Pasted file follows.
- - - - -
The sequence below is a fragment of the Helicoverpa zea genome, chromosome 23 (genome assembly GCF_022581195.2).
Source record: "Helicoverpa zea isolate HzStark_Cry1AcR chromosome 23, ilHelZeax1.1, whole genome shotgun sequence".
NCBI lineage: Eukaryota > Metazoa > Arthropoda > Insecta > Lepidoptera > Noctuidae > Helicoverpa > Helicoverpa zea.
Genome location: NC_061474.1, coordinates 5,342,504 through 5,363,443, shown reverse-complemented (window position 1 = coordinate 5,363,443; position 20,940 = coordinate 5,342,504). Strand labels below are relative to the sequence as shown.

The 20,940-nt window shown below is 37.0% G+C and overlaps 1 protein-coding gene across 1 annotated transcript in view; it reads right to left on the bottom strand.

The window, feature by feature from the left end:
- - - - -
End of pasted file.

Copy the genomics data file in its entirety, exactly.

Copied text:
The sequence below is a fragment of the Helicoverpa zea genome, chromosome 23 (genome assembly GCF_022581195.2).
Source record: "Helicoverpa zea isolate HzStark_Cry1AcR chromosome 23, ilHelZeax1.1, whole genome shotgun sequence".
NCBI lineage: Eukaryota > Metazoa > Arthropoda > Insecta > Lepidoptera > Noctuidae > Helicoverpa > Helicoverpa zea.
Genome location: NC_061474.1, coordinates 5,342,504 through 5,363,443, shown reverse-complemented (window position 1 = coordinate 5,363,443; position 20,940 = coordinate 5,342,504). Strand labels below are relative to the sequence as shown.

The 20,940-nt window shown below is 37.0% G+C and overlaps 1 protein-coding gene across 1 annotated transcript in view; it reads right to left on the bottom strand.

The window, feature by feature from the left end: